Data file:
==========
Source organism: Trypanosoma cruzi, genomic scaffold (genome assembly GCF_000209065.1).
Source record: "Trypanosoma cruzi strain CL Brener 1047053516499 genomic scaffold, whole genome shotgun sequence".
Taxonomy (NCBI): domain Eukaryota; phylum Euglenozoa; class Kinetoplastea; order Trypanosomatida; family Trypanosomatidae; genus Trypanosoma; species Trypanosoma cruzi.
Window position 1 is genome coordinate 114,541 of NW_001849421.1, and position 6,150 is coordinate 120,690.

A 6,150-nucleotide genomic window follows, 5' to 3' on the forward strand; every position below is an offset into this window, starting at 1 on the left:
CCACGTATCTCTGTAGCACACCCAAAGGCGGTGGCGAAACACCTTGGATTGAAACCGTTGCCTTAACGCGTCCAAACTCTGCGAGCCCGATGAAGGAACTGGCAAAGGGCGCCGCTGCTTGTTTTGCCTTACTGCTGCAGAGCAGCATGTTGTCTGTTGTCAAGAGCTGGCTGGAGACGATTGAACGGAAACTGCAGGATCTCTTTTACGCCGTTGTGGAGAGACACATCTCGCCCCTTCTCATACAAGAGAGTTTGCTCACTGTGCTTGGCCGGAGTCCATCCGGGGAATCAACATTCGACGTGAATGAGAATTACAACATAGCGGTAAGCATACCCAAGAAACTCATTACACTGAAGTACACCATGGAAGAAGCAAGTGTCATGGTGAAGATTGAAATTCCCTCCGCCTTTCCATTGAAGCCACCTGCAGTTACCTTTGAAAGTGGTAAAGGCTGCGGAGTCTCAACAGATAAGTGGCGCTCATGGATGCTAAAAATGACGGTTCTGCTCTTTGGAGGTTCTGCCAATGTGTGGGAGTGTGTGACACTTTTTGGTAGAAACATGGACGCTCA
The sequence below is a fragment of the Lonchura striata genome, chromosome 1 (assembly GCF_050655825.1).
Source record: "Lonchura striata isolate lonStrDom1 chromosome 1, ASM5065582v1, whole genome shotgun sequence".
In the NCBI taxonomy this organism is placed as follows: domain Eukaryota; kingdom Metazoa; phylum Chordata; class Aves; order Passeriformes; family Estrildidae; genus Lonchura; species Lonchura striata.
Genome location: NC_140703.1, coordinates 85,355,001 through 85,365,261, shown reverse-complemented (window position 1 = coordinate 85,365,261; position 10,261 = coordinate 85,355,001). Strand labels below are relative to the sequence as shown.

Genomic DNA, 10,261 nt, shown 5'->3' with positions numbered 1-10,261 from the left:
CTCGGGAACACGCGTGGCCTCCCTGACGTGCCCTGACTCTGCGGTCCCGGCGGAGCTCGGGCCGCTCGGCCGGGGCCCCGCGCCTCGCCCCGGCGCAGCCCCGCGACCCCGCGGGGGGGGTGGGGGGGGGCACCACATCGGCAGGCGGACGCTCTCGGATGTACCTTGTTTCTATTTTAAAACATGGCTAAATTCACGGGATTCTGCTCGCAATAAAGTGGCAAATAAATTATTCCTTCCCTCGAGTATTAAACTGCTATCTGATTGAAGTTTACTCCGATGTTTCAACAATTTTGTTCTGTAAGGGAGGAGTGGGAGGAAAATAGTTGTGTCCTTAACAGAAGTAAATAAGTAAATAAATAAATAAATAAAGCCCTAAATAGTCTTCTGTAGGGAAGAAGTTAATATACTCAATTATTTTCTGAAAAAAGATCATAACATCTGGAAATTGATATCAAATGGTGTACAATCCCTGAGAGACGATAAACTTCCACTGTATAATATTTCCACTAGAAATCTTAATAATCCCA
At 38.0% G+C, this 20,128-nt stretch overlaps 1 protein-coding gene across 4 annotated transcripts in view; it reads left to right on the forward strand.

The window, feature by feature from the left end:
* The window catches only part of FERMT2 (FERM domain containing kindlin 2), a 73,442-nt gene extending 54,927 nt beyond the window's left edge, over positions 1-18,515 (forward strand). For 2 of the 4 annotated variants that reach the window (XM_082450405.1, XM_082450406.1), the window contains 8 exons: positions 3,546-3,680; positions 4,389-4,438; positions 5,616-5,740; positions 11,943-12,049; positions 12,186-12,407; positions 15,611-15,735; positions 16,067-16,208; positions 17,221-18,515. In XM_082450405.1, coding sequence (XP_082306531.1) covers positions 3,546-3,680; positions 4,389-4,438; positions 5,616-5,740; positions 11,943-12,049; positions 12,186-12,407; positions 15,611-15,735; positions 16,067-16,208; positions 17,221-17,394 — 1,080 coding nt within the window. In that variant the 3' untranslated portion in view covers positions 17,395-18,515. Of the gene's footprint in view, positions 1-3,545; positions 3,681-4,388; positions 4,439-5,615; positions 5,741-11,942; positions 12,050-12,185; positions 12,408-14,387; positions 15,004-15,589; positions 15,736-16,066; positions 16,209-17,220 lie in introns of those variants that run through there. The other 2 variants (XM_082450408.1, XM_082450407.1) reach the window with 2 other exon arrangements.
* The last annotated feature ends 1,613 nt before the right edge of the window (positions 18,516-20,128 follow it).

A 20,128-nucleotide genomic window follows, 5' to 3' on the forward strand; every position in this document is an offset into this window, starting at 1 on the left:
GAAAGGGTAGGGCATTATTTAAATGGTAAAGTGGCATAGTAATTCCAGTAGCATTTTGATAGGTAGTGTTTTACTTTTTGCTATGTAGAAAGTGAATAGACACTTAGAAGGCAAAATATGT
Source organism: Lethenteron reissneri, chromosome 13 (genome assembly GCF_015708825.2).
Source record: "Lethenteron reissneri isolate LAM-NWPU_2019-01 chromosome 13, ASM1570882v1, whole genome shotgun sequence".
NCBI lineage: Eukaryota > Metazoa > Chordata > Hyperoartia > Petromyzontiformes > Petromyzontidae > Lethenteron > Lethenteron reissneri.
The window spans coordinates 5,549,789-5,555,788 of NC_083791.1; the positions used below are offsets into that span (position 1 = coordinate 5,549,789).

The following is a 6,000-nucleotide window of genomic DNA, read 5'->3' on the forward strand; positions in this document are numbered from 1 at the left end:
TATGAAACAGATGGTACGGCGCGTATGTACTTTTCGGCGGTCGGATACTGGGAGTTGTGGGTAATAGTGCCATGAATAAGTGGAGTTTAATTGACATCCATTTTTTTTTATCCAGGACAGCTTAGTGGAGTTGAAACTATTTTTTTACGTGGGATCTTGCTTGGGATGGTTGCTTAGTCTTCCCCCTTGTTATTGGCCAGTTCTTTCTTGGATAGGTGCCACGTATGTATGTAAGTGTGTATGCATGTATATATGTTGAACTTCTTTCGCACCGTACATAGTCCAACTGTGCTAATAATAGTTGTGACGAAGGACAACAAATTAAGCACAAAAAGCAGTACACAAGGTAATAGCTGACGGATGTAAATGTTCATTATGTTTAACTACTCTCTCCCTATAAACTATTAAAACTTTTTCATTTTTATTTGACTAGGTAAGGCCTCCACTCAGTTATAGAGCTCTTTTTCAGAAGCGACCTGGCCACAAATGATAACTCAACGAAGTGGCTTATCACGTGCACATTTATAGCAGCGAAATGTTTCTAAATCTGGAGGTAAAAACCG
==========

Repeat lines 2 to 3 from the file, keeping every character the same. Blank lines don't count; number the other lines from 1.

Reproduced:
Source record: "Trypanosoma cruzi strain CL Brener 1047053516499 genomic scaffold, whole genome shotgun sequence".
Taxonomy (NCBI): domain Eukaryota; phylum Euglenozoa; class Kinetoplastea; order Trypanosomatida; family Trypanosomatidae; genus Trypanosoma; species Trypanosoma cruzi.